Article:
Pandora Radio ran through a series of business models and endured a series of crises on its road to success. But founder Tim Westergren, for one, doesn't do regrets.
What company do you not want to start but wish someone else would? Some form of recycling--the category still seems to be an undertapped area for innovation.
Which TV or movie character would you like to go into business with? Ironman. I'd give just about anything for 15 minutes in that suit.
If you were to start your own political party, what would the platform be? A party based on the "veil of ignorance" theory, a society that is just and equitable for all people, no matter where they are born on the economic ladder.
It's 8 p.m. and you're traveling alone on business. What do you do all night? I can't lie. Email. And more email.
Whom would you trade places with for a day? Although he's not alive, Richard Feynman, the physicist. I've always wondered how a true genius experiences the world.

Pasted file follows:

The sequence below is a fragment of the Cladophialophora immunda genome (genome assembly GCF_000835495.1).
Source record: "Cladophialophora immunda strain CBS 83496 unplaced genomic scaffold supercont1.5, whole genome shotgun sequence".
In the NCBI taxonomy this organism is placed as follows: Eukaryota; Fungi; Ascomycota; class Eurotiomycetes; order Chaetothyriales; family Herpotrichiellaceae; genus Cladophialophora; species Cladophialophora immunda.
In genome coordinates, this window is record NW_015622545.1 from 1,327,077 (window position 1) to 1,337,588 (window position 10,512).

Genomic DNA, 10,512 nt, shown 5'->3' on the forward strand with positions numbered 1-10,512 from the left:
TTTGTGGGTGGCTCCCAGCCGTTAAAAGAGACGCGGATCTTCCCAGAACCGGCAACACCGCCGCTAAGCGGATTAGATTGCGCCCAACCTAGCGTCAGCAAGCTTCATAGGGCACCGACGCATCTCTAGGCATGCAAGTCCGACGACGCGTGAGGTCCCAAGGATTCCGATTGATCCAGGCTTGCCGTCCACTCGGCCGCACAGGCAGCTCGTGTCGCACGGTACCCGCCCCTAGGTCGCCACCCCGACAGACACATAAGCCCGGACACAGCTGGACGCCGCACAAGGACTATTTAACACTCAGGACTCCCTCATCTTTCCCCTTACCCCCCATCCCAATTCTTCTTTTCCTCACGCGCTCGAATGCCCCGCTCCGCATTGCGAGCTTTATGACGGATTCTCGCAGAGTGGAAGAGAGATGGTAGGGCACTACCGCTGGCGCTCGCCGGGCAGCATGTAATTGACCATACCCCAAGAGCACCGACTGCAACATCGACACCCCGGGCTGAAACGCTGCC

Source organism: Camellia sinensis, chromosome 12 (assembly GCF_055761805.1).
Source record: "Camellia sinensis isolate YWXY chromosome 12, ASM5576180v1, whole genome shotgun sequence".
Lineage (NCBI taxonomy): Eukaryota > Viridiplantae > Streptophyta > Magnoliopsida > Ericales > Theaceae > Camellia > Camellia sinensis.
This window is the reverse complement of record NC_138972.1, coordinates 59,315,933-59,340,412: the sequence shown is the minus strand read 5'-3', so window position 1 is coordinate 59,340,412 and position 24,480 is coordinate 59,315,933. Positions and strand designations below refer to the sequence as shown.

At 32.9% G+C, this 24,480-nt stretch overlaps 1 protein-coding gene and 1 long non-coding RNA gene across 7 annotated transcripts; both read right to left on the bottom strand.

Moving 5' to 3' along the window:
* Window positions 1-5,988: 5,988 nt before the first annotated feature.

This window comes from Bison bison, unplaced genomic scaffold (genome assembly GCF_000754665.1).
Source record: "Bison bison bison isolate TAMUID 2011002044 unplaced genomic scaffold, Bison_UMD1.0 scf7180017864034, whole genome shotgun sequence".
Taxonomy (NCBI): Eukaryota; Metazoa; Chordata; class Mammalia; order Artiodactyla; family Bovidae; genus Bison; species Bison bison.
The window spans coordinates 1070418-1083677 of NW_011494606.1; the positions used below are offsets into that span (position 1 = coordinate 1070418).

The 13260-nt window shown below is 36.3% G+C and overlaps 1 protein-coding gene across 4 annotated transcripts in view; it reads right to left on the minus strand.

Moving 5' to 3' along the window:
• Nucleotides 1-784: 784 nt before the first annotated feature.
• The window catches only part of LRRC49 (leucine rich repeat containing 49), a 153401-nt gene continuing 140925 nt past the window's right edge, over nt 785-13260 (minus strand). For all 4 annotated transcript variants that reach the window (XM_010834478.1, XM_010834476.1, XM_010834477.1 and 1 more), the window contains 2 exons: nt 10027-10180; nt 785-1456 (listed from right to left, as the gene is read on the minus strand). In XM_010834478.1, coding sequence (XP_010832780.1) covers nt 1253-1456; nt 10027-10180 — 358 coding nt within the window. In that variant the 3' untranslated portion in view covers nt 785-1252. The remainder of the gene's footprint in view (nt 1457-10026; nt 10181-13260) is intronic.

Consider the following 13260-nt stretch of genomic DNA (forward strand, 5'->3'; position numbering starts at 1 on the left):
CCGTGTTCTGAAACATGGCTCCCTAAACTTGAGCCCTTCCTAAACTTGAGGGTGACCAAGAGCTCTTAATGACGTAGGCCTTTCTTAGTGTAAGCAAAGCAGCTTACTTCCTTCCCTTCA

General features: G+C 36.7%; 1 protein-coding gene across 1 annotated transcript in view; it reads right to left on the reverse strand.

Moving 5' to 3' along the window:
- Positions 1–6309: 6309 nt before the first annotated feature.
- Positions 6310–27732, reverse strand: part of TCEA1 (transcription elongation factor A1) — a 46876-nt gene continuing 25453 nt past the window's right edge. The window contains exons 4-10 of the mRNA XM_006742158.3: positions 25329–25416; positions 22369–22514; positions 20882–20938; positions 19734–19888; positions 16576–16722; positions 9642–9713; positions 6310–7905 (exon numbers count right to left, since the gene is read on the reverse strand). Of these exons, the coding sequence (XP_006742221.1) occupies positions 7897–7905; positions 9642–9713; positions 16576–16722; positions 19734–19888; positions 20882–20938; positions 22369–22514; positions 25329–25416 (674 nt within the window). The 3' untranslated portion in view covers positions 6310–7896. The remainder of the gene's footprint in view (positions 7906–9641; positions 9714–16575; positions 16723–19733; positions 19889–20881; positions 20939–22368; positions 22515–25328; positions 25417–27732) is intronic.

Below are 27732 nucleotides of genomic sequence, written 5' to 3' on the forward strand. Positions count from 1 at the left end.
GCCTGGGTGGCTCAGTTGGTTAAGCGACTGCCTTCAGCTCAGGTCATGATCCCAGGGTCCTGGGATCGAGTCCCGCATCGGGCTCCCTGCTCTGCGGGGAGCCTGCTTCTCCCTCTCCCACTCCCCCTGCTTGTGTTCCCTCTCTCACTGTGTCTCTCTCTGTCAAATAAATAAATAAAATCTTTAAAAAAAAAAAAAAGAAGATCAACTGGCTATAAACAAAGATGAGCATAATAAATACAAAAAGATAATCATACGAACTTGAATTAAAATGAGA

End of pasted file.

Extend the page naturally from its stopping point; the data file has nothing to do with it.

The biggest myth in business is... "It's all about timing." Adaptability and execution are what matter, not timing.
What's the most embarrassing thing you're willing to admit here? I don't really believe in being embarrassed.
If you could time travel, where would you be right now? Right where I am. I don't want to know the future, and I want the past to remain the thing of history and memories.
What have you learned about yourself while running your business? That for me the true, enduring reward of entrepreneurship comes from the way what you do impacts people. In our case, it's listeners, musicians, and especially the people who work at Pandora.
What have you sacrificed for success? I don't think of it as sacrifice. It's a choice. And I don't regret my choices.
Westergren talks to Inc.'s Scott Gerber here about upending an entrenched industry and dealing with the Feds.